5 Best Chicken Feeders: What To Know Before Buying

The cost of feeders can vary tremendously from $15-$150.00, so you should make sure you do your research and buy what you can afford.

Expensive does not mean it is the best to suit your needs.

This article will explain all the different styles of chicken feeders to give you an idea of what is available.

It will then review the five best feeders around so you can pick the best one for your flock…

Grandpa’s Feeders Automatic Chicken Feeder

Grandpa’s Feeders Automatic Chicken Feeder

A premium chicken feeder that is vermin proof and helps to reduce feed wastage. Solid and reliable construction with large feed capacity.

See Price on Amazon

The Best 5 Chicken Feeders

Editor’s Picks Brand Our Rating
The Best Feeder Grandpa’s Feeders Automatic Chicken Feeder 4.5
Runner Up Feeder RentACoop Bucket 4.4
Best Hanging Feeder Harris Farms 4.0
Best Budget Feeder Kaytee Gravity Bin 4.0
Best No Waste Royal Rooster Feeder 4.0

The Best Feeder: Grandpa’s Feeders Automatic Chicken Feeder

Grandpa’s Feeders Automatic Chicken Feeder

Grandpa’s Feeders Automatic Chicken Feeder

A premium chicken feeder that is vermin proof and helps to reduce feed wastage. Solid and reliable construction with large feed capacity.

See Price on Amazon

Grandpa’s Feeders Automatic Chicken Feeder is very well regarded and comes with a 24 month money back guarantee. This is an automatic feeder and can hold up to 20lb of feed. This large capacity means it can feed quite a few chickens before it will need to be refilled. The design has been used for 20 years so it is tried and tested. The automatic opening mechanism is simple and chicken operated which means no motors or wiring can break! Overall this is a very reliable and robust feeder which will last your flock for years to come.

Pros:

  • Very durable and will last for years.
  • Large feed capacity (20lb).
  • On demand automatic feeding.
  • Weatherproof and vermin resistant.
  • Reduces wasted feed.

Cons:

  • Not suitable for bantams.
  • You need to train your chickens how to use it.
  • The metal footplate can get hot in summer.

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Runner Up Feeder: RentACoop Bucket

RentACoop Bucket Feeder

RentACoop Bucket Feeder

This is a durable and sturdy feed which should last your flock many years. It has several eating stations so multiple chickens can eat at once.

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The RentACoop Chicken Feeder holds 20lb of feed and is 100% BPA-free. It is a manual feeder that was made to reduce feed waste, keep out vermin and keep the feed dry. This feeder is very simply designed, very sturdy and long lasting. Each feeder has two feeding points so multiple hens can eat at the same time. The bucket can contain 20lb of feed and will feed eight hens for one week.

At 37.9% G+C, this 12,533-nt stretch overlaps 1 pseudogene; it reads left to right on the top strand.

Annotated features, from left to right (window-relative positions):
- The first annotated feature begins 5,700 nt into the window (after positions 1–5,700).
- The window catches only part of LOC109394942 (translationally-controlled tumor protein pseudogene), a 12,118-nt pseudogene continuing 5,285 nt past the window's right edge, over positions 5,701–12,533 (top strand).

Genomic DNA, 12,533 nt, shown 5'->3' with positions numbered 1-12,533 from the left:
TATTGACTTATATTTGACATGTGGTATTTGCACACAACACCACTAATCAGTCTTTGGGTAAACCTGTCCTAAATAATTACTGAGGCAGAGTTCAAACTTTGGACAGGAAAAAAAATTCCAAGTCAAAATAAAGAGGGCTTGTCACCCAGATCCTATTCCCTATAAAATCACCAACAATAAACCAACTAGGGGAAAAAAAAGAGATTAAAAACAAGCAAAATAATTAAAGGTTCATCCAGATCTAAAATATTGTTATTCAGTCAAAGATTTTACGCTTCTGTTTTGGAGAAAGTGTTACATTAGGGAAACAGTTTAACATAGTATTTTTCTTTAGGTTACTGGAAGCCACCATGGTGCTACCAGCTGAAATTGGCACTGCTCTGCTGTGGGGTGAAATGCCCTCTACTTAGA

Pros:

  • This feeder is weatherproof so can be used inside or outside.
  • Will reduce your wasted feed.
  • Very good customer service.
  • Includes setup video and details instructions.
  • Vermin free design.

Cons:

  • Plastic hangers break easily.
  • Roosters with large combs can struggle with using feeder.
  • Only compatible with pellets.

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Best Hanging Feeder: Harris Farms

Harris Farm Hanging Feeder

Harris Farm Hanging Feeder

If you need a hanging feeder this is the one to get. It is lightweight and made from stainless steel.

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The Harris Farms Hanging Poultry Feeder is a galvanized metal feeder that holds up to 15lb of feed. This is an affordable option for those who are looking for a simple yet sturdy feeder. It is well made and light so you can hang it up fairly easily. The edges are rolled which helps to prevent any injury. This is a solid and durable feeder which should last you for years to come.

Pros:

  • Very well priced.
  • 15lb capacity will keep six hens fed for around ten days.
  • Can be used as a hanging or standing unit.
  • Made using heavy duty steel.
  • Adjustable hopper height settings.

Cons:

  • Does not come with a lid.
  • Vermin can easily access the food.
  • Does not reduce feed wastage.

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Best Budget Feeder: Kaytee Gravity Bin

Kaytee Gravity Bin Feeder

Kaytee Gravity Bin Feeder

This is a great choice if you are on a tight budget. It is made from plastic and can be used either inside the coop or outside.